An Atlantic storm is rapidly strengthening off the East coast bringing blizzard conditions to the New England coast.
A storm, equatable to a hurricane, is paralleling the East coast and headed towards the Canadian Maritimes. Check out this incredible streamline map that shows the tight circulation surrounding the deepening low. As of 8:30am, the pressure has dropped to 963mb.
- Cameron Beccario - Creator of earth.nullschool.net.
That pressure drop was 50 mb in just 24 hours. It's more that double the rate needed to be defined as a "cyclone bomb."
Here's another view of the storm from the GOES East satellite. It is a classic cyclone. Notice the comma shape on the right side of this image.
- NOAA GOES
And this visible satellite image shows the center of the storm along with snow cover here in Washington, D.C.
- Visible Satellite 8:30 a.m.
To be clear, this Northeastern powerhouse storm is the same one that brought us 1-4" of snow yesterday. New England's coast is catching the brunt of the storm right now. Blizzard warnings are in effect for Cape Cod and coastal Maine. Heavy, blowing snow will reduce visibilities to less than a quarter mile. Winds will gust between 70-80mph along the coast. Hurricane force wind warnings are in effect off Cape Cod (mauve color). You could coin this a "snowicane!"
- NWS Boston / Taunton, MA
To get a sense of what this looks like, check out this video from Chatham, MA.
As of 8:30am Wednesday, a 78 mph wind gust was reported at Nantucket, MA. Heavy snow continues to fall along the coast.
Ham radio observer measured 78 mph wind gust at Nantucket past hr. Gust to 69 mph at the airport, with heavy snow! pic.twitter.com/GocYpsH3sf— Rob White (@svrwxtweets) March 26, 2014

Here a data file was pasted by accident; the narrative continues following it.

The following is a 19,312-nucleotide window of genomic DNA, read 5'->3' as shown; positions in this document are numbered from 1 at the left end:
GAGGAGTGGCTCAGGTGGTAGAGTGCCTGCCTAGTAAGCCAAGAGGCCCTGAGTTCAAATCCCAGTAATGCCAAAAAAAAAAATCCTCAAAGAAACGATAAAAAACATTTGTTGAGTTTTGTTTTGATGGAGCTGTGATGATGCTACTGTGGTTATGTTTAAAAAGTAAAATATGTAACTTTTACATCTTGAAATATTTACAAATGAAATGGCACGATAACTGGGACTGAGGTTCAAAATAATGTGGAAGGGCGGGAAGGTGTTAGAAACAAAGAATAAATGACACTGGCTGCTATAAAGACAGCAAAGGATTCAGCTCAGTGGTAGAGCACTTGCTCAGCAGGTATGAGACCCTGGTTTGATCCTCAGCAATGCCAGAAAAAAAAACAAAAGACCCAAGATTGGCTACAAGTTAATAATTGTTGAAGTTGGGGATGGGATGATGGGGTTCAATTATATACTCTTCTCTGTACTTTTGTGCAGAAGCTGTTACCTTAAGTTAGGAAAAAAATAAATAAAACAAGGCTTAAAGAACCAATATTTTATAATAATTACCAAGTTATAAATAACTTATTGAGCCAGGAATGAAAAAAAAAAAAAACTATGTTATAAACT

Wave heights have exceeded 8.5ft in Nantucket. The wind is pushing the water onto shore, so coastal flooding is another concern, along with the snow and damaging wind gusts. Snowfall totals close to a foot are expected in the blizzard warned areas on the cape. But there is a very sharp gradient between getting clobbered by this storm and getting off easy. Roughly 50 miles away in Boston, just an inch of snow is expected at most.
Fortunately, this epic storm is far enough offshore the most severe impacts are only felt along the extreme coast of New England. Nova Scotia, Canada will get hit hardest. The rest of the Northeast and Mid-Atlantic are being impacted with gusty winds. As high pressure moves in from the west, the pressure gradient between the high and low create windy weather in our area.
This is an epic storm and proves the sheer strength and power of weather. Thanks to Jacqui Jeras for some editing and adding to this blog post.